NICK GROUF: And then I wanted to see if I could start more than one company at a time and so I bought a warehouse building out in Los Angeles and started both incubating my own ideas as well as the ideas of a small group of entrepreneurs who I really respected. And had a lot of success with that. And as I worked on it we did over a dozen. One of them became the fastest-growing company in the US. We bootstrapped it on $25,000, did $4 million of revenue year one, $40 million in year two, $120 million in year three. They were number one on the Inc, what is it the INC 5000 list or something like that. But what I realized was that we’re in a good economy, good economies don’t last forever and I was using my own capital. And that it was going to be hard to insulate these companies myself if there were a severe downturn and you and I have been through a couple of those already.

So a combination of that and really wanting to rethink the venture model led me to start a new company which is a venture capital firm but we try to think about the venture and investing and the sort of way that, traditionally, venture capitalists have tackled the issue in a different way. And so far so good.

SHIKHAR GHOSH: So what’s different about your model?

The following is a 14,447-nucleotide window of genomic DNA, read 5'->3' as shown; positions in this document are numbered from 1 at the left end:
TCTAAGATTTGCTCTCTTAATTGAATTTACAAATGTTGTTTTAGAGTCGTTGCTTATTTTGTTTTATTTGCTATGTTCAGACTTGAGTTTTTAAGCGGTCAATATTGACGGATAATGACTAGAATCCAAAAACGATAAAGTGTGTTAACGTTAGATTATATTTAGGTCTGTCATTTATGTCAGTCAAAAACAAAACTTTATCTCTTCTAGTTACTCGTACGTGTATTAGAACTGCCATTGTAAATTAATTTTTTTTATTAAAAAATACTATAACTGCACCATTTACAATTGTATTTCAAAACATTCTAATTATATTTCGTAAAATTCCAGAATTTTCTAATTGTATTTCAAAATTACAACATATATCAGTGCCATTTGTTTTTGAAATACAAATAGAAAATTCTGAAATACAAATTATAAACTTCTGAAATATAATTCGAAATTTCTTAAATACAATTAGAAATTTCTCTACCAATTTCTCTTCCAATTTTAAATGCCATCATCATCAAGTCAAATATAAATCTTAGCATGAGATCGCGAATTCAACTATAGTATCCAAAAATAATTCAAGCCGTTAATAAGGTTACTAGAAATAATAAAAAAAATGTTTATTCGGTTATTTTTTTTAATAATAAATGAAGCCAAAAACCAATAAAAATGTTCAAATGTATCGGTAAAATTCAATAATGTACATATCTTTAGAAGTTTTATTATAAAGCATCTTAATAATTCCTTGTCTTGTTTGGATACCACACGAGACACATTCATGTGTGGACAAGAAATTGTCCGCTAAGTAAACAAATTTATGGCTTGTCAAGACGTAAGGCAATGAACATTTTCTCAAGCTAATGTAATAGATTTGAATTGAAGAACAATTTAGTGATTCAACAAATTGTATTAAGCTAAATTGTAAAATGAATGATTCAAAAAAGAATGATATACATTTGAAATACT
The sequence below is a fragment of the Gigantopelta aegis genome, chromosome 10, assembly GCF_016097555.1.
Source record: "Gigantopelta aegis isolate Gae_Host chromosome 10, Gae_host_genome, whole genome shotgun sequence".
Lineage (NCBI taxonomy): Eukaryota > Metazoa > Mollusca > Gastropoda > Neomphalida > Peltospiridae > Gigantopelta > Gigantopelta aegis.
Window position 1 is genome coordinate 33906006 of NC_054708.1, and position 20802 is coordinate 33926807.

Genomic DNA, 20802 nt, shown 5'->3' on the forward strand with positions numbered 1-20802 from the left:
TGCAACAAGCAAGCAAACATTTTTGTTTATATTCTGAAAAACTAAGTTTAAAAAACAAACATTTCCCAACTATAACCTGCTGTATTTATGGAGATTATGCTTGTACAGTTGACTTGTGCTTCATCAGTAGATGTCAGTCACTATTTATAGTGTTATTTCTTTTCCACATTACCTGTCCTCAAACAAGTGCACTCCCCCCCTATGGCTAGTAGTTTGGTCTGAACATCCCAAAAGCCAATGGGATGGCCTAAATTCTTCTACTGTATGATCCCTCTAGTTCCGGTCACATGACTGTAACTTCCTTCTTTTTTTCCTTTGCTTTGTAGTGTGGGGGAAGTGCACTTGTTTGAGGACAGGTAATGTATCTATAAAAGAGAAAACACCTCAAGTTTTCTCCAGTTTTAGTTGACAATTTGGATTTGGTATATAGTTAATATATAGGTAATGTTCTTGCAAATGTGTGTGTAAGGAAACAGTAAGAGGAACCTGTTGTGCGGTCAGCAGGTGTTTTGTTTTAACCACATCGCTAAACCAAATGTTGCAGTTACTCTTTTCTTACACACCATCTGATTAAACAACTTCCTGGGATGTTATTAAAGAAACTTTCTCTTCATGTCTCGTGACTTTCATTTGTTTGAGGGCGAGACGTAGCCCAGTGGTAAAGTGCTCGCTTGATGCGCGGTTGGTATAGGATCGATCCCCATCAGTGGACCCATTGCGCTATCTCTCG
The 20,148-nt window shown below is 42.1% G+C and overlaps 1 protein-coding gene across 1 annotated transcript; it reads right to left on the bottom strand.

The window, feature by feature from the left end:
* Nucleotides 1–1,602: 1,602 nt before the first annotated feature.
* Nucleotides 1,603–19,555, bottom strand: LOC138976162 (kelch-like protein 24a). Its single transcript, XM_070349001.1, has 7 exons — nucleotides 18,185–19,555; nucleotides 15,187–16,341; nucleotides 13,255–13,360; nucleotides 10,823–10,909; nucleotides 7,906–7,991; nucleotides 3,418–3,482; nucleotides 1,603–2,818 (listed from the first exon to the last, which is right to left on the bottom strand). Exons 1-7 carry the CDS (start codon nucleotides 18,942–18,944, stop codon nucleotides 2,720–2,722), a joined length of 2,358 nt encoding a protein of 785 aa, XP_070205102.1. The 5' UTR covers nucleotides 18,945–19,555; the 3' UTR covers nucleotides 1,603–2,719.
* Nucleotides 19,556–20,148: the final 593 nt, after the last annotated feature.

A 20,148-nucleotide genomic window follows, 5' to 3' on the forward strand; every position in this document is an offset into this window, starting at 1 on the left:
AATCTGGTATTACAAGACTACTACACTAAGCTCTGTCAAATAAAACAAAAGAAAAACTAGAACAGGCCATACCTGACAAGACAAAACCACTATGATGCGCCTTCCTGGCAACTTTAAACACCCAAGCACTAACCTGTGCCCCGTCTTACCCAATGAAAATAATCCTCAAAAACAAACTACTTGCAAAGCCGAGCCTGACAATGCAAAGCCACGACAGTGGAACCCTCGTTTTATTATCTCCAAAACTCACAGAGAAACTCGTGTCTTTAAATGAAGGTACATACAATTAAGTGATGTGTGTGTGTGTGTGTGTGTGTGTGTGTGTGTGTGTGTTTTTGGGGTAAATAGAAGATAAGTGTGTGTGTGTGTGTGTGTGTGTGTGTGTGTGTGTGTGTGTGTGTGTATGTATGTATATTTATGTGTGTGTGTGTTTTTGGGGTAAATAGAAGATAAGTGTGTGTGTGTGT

NICK GROUF: Well there are a couple of things. One of the things that’s happened with venture is it’s become very reactive. There’s been probably an order of magnitude increase in deals and it’s very easy to sit back, be passive, and let the deals come in. And the other thing is that venture capitalists do exactly the opposite of what we would tell any entrepreneur to do. Entrepreneurs go out, they find a challenge or a problem in the marketplace, they study it, they think about solutions, they identify what they believe is the best solution and then if they really have conviction they go out and build a business and raise capital. Venture capitalists do the opposite. They go, out raise capital, and then they sit in their office waiting for a great idea to come in. And the challenge is when the entrepreneur walks in the entrepreneur says “Well there’s this big problem” and the venture capitalist has to think “Well. Is there a problem. And if it is a problem is this the best solution. And if it is the best solution, is this the best company solving that problem?”